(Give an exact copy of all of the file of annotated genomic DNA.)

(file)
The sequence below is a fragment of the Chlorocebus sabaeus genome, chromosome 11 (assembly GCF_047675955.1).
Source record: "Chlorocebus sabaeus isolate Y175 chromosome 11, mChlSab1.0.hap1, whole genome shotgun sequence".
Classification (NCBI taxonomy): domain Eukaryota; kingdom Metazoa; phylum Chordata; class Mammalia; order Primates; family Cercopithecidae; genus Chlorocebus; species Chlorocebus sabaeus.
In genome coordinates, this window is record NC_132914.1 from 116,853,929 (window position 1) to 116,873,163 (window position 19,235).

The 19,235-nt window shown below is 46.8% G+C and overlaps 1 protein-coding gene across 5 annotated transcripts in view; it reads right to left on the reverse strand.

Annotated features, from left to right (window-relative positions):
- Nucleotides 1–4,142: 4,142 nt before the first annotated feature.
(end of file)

The sequence below is a fragment of the Chlorocebus sabaeus genome, chromosome 11 (assembly GCF_047675955.1).
Source record: "Chlorocebus sabaeus isolate Y175 chromosome 11, mChlSab1.0.hap1, whole genome shotgun sequence".
Classification (NCBI taxonomy): domain Eukaryota; kingdom Metazoa; phylum Chordata; class Mammalia; order Primates; family Cercopithecidae; genus Chlorocebus; species Chlorocebus sabaeus.
In genome coordinates, this window is record NC_132914.1 from 116,853,929 (window position 1) to 116,873,163 (window position 19,235).

The 19,235-nt window shown below is 46.8% G+C and overlaps 1 protein-coding gene across 5 annotated transcripts in view; it reads right to left on the reverse strand.

Annotated features, from left to right (window-relative positions):
- Nucleotides 1–4,142: 4,142 nt before the first annotated feature.